Third Neil Young documentary goes deeper into artist’s roots
Wed, Aug 8, 2012 (4:11 p.m.)
- Neil Young Journeys
- Directed by Jonathan Demme.
- Rated PG. Opens Friday.
Jonathan Demme has now made three Neil Young concert documentaries—the first two were Neil Young: Heart of Gold (2006) and Neil Young Trunk Show (2009)—and he seems to be getting a little desperate. The new Neil Young Journeys was shot during Young’s recent tour for his one-man album Le Noise, on which he performed without any accompanying musicians. Searching for new angles to showcase one dude alone onstage, standing or sitting still (at least comedians pace around), Demme sticks cameras inside pianos and even attaches a small one to Young’s mic stand, providing a disconcerting close-up of the singer’s lower jaw.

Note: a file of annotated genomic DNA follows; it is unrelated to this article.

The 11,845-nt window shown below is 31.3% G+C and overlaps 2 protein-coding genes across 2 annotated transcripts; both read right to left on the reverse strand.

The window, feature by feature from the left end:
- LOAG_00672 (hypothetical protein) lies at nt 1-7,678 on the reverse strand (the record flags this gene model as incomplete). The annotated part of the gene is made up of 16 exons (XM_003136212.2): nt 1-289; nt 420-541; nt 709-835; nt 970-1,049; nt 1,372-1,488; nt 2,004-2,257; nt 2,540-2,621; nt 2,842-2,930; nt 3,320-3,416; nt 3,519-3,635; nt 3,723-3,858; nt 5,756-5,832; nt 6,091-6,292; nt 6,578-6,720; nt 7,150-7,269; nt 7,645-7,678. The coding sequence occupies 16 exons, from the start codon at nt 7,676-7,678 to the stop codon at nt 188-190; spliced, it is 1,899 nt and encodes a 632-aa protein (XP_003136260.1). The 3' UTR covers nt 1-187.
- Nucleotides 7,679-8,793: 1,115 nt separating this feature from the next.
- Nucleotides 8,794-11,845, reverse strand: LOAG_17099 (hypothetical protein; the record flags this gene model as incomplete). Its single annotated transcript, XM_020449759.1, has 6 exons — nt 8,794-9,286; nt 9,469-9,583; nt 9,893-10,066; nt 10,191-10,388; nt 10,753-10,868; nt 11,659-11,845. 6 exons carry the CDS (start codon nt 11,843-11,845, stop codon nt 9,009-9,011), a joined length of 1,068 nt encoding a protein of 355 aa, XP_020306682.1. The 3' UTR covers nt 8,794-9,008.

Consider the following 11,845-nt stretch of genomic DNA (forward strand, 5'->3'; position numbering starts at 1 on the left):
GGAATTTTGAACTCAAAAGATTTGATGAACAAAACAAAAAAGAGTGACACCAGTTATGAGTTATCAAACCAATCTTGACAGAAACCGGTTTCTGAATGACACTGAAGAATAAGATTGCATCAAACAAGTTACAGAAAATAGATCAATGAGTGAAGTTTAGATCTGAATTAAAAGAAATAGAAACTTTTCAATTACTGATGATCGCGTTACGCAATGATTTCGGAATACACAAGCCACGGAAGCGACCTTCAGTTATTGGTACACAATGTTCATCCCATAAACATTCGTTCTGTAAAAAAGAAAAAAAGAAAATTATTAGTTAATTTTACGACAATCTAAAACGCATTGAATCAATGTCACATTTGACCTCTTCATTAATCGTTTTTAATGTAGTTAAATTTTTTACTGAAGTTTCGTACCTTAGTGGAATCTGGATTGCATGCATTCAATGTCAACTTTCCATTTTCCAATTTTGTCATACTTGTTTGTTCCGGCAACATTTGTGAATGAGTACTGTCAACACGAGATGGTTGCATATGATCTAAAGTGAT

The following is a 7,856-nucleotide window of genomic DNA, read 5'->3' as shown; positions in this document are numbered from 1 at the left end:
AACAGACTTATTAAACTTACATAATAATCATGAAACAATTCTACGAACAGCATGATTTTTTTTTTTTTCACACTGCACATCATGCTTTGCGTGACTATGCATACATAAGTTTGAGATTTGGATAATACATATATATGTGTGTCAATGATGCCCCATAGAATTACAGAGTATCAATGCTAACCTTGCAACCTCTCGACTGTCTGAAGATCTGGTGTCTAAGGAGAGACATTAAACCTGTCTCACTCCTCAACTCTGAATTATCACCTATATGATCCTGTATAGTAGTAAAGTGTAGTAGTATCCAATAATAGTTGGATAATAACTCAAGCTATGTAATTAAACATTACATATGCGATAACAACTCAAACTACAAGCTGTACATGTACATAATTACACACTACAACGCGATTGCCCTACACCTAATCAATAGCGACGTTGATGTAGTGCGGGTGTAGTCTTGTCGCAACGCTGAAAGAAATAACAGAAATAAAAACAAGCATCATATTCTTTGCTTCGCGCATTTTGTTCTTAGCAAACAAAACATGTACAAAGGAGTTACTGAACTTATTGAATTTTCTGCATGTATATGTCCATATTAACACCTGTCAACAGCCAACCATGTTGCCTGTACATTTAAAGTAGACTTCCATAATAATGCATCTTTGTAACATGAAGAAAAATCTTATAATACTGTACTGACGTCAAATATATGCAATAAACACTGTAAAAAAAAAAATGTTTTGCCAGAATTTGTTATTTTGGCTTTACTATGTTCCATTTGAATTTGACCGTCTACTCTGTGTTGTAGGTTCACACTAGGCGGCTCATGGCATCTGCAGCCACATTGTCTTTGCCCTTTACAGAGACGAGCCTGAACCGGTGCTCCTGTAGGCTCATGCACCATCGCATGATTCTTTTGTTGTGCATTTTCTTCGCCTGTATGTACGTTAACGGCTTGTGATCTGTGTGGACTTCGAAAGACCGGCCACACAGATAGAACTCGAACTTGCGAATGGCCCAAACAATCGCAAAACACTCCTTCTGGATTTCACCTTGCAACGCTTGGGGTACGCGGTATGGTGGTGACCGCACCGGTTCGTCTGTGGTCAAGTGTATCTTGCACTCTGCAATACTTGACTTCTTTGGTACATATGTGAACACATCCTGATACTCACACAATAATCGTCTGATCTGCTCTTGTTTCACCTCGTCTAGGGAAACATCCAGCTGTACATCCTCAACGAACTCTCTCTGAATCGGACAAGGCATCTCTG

Fortunately, that’s not too much of a distraction from the music, which is predictably heavy on Le Noise but also reaches back to such chestnuts as “Down by the River” and “Ohio.” Young is in typically ragged-awesome form here; it’s hard to imagine a concert doc with him as its focus that wouldn’t be worthwhile. All the same, there’s a feeling of déjà vu to the enterprise, which doesn’t seem to have any real creative impetus behind it. Interludes of Young taking a tour of his hometown break up the set list, but come across more like random noodling than like a heartfelt investigation of an artist’s roots.